Ireland's marriage rate is expected to drop to a record low by 2030, according to a new report.
The nation's matrimonial rate is predicted to decline from 4.9 marriages per 1,000 in 2017 to the lowest ever rate of four per 1,000 in 2030 - 60pc lower than the rate of 6.4 in 1980.
A new Euromonitor report on Ireland's future population also predicted that people will wait until they are older to tie the knot in 2030.
The average age at first marriage for men will be 32.4 years and for women it will be 31.2 years - over five years later than it was in 1980.
Meanwhile, the number of divorced people in the population is predicted to rise slightly to reach 4.9pc by 2030 - much lower than the Western Europe average of 6.6pc.
"Divorce in Ireland was legalised for the first time in 1996, and the divorce rate peaked in 2006 at 0.9 divorces per 1,000," said the Euromonitor International report.
"In 2030, the rate is expected to reach 0.6 per 1,000, up from 0.5 in 2017."
Euromonitor International's economic and consumer data manager Ramune Verikaite said the expected fall in Irish marriage rates in the future is due to a drop in the numbers of those of typical marrying age.
He said: "People in Ireland usually get married around their 30s.
"Looking at population by age, we can observe that the share of population aged 25-34 in total population will be decreasing over the next decade.
"It is mainly caused by low birth generations coming to fertile and marital age. Low numbers of such people means lower number of births as well as marriages.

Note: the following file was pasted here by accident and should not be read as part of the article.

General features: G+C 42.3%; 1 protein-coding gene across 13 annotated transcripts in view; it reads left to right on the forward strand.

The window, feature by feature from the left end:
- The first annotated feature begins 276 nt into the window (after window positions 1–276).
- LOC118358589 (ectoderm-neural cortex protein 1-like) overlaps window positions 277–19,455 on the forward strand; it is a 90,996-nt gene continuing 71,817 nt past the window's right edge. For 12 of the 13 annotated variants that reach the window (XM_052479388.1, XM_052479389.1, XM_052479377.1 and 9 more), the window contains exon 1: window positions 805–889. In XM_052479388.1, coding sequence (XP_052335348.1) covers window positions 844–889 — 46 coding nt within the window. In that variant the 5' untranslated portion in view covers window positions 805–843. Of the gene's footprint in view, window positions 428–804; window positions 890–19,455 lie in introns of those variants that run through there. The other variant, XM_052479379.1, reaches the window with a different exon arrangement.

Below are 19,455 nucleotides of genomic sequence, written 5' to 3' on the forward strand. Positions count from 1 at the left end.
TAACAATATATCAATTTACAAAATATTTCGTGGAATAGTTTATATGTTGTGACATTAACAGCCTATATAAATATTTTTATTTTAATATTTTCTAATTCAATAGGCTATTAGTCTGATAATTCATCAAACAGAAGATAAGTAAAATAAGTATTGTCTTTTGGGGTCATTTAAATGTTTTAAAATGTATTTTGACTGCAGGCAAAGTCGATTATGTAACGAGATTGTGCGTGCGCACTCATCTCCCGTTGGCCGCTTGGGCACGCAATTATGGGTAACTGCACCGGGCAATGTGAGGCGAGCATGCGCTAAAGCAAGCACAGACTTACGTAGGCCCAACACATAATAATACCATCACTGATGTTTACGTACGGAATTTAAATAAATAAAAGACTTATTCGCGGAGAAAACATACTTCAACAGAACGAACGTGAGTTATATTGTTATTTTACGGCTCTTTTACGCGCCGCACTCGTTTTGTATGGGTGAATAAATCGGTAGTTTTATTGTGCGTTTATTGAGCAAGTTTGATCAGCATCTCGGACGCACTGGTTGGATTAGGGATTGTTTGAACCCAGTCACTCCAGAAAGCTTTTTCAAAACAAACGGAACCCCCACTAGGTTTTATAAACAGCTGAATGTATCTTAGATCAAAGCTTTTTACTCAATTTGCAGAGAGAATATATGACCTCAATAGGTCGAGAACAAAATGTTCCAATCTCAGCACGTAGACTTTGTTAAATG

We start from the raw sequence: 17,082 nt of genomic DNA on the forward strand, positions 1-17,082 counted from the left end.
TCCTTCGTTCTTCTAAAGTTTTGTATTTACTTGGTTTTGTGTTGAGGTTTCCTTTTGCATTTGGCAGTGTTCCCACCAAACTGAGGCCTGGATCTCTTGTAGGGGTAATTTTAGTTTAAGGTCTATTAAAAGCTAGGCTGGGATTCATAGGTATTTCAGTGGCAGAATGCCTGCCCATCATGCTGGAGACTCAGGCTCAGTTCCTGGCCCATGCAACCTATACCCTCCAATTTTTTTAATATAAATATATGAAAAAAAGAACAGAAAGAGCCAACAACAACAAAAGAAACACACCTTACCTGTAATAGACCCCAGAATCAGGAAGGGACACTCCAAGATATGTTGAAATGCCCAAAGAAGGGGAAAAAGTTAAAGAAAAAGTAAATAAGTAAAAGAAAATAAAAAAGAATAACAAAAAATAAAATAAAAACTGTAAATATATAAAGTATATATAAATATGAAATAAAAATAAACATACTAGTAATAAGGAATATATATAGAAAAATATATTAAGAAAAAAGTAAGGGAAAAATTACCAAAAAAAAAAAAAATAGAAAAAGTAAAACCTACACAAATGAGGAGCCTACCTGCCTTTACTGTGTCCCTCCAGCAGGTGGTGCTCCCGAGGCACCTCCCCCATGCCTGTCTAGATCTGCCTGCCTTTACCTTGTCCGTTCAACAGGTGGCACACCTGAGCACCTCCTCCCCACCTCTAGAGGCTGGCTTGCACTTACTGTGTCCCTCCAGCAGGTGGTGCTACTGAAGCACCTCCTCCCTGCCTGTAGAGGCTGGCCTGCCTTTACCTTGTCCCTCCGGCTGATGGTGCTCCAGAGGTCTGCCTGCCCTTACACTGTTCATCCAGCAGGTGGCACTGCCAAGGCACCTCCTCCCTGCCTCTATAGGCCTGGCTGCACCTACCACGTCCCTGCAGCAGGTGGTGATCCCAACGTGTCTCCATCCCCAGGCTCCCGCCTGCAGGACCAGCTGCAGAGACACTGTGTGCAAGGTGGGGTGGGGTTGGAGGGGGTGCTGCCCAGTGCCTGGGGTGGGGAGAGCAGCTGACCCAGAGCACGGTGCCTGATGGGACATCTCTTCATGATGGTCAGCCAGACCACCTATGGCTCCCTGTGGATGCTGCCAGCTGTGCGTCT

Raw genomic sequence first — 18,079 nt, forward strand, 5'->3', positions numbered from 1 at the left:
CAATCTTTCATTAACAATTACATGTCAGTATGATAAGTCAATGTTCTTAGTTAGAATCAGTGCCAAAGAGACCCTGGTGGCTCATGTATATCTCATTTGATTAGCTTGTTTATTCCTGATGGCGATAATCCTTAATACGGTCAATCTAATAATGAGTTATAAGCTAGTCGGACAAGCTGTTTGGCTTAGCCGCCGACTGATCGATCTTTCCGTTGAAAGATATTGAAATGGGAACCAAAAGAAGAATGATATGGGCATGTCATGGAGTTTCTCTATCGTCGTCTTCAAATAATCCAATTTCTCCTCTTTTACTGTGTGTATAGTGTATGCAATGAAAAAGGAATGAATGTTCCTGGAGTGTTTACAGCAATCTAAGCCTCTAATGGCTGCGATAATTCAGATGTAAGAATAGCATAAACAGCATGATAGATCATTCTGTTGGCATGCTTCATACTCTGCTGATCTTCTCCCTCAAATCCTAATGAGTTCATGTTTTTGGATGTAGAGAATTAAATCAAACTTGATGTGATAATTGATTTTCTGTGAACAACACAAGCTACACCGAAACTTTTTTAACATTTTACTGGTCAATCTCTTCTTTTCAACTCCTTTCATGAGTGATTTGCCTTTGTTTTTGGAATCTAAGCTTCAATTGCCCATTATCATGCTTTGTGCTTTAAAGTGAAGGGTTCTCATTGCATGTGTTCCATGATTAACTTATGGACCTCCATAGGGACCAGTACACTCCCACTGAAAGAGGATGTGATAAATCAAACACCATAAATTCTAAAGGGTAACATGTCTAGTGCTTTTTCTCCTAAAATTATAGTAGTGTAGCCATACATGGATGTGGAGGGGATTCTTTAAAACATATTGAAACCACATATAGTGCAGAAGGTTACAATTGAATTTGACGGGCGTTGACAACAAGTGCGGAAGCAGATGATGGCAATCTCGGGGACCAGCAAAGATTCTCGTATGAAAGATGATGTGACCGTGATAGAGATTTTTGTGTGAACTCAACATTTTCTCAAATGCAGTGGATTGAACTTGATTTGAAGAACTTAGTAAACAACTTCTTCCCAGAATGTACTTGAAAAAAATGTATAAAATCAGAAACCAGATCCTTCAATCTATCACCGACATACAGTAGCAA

"Due to this reason, marriage as well as birth rate in Ireland should be decreasing."
The report, Ireland in 2030: The Future Demographic, said on average women in Ireland will have their first child at 29.6 years in 2030 - nearly five years later than in 1980.
Mr Verikaite said the slight increase in divorces in another 12 years was due to a bump in the number of marriages in more recent years in Ireland.
He said: "Divorce is a cancellation of marriage, thus it is related to marriage.
"This relationship has a lag because people usually divorce after 10 years of marriage, at least in Europe.
"Taking this into account in addition to longer process of divorce inherent for Ireland, the divorce rate rise around 2030 is caused by a slight increase in marriages occurring now."
Our divorce rate is far lower than the Western Europe average.
Mr Verikaite said: "The main reason is related to a constitutional ban on divorce revoked only in 1995. The divorce process is long.
"Couples can divorce if they have lived separately and apart for four out of the previous five years."